After I finished school and moved to the Netherlands, my boyfriend bought us a bed from IKEA. It consumed about eighty-three percent of his dorm room. Basically, you walked in and fell on the bed.
In the showroom in Amsterdam, somewhere near the beds, there had also been a vanity table. I had always done my make-up standing before a second-hand mirror on the wall. The transition to a vanity table seemed a due rite of passage, even for a girl who took five minutes to do her face. In some imaginary life, I had already draped the mirror in scarves and postcards, and sat before a sea of perfume bottles, nail polish and lidless eye shadow cases.
When my boyfriend saw me stroking the table’s cheap, lacquered surface, he said, “Someday, I’ll build you one.”
We’re married now, live in a house and sleep on the same IKEA bed. It shares a room with four laundry baskets, a diaper changing table, a crib and a rocking chair. There is still no room for a vanity. In anticipation of our fourth child, due in about a week, our son recently moved from our bed into his own IKEA corner by the opposite wall. With each addition to the family, I have wondered anew when we’d have space for a vanity table. I have wondered when not just our bedroom, but our lives, would accommodate it.
Then nesting instinct hit a few weeks ago. I moved my son’s HEMNES dresser over to a small spot next to the window. It landed under my mirror and jewelry wall, and it actually looked kind of nice. On a whim, I transferred my supply of “eye shadows applied standing” to its surface. This looked a bit bare, so I threw a runner under it.
I declared it my beauty corner. My daughters walked in and gawked, totally captivated by their bird’s eye view of my girly things. My son toddled in, pulled a chair up to his dresser and began to touch everything on top it.
“This is mama’s desk. No touching anything on mama’s desk. Just looking.”
“It’s very pretty, mama.”
“Yeah, I like it, too,” I said, gently pushing all three kids in the direction of the door.
About a week later, the eye shadow applicators were missing from the belly of my aquamarine, ceramic fish dish.
“I didn’t take them,” my oldest daughter declared, nine times. Upon interrogation, her sister also shook her head. I wasn’t totally convinced, but I was least trusting of my youngest.
I held up the empty dish and asked him. “Where are mama’s sticks?”
My son’s face went blank. My husband looked empathetic.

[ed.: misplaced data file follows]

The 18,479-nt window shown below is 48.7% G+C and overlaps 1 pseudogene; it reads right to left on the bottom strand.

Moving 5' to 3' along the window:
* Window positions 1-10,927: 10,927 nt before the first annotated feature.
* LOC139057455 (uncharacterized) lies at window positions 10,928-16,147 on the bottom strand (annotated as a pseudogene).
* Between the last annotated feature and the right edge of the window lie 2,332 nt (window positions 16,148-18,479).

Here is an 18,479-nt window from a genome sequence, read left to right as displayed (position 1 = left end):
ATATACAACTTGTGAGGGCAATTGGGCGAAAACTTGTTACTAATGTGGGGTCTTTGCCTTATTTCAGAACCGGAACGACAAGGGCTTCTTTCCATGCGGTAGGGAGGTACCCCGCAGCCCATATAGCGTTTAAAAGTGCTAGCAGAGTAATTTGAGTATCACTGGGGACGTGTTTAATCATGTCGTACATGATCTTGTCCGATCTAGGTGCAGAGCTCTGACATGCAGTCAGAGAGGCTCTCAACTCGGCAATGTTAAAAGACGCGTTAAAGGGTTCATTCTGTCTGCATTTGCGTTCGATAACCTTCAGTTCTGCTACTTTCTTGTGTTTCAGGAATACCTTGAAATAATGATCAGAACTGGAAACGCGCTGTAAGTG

“Come on, they’ll turn up, right?”
Unlikely. They were so small. Two stupid little plastic applicators. The drug store sold them for close to nothing. But it wasn’t about that. It was about the surface of the dresser.
It wasn’t holy.
After carving out an altar for myself, the missing sticks revealed a glaring truth: nothing belonging to me was sacred.
When I decided years ago that I would stay home to raise my children, I accepted this reality by default. Mothers who worked outside the home migrated with regularity over a boundary marking territory that was “just theirs” – their time, their place, their work. I had willingly joined the troops of parents who learned to live without that distinction. I had wanted to share myself unconditionally with my kids.
Seven years and nearly four children onward, I feel justified in the carving of a singular, sacred space: this far cry from the authentic vanity table I was promised. But let’s face it, a parent of four kids under six years old doesn’t need a vanity table. She just needs a place that she can call “holy.”
Up to now, that space has been psychological, at best, firmly couched in chronos: a jog around the block, a solitary grocery run, an hour of writing before the sun and the kids have risen. The bare belly of the blue fish, coupled with the blank stares of my offspring, say that it will stay that way for now. They confirm my choice to serve at the perpetual mercy of my children’s needs. They confirm that, because of my choice, my children will only gradually learn that their mother’s indispensability is anything other than self-evident. They confirm my work as a long-term, private act of ultimate humility.
I surrender the vanity table, makeshift or desired. In its stead, I embrace the sanctity of the present.
Of her first bike ride to the mall without training wheels.
Of my son’s tiny, enduring embrace, spontaneously ending my morning writing.
Of the five of us around the dinner table, breaking into collected laughter.
Of the joy with which my kids clamber onto a bus.
Of a packed picnic, diaper bag and three small coats hanging off the back of the buggy.
Of my burgeoning bump hobbling behind it.
These things are sacred. These things are hallowed. They are also frightfully ephemeral.
This is my sanctus, my song to prolong these holy moments.
© 2013 Anastasia Hacopian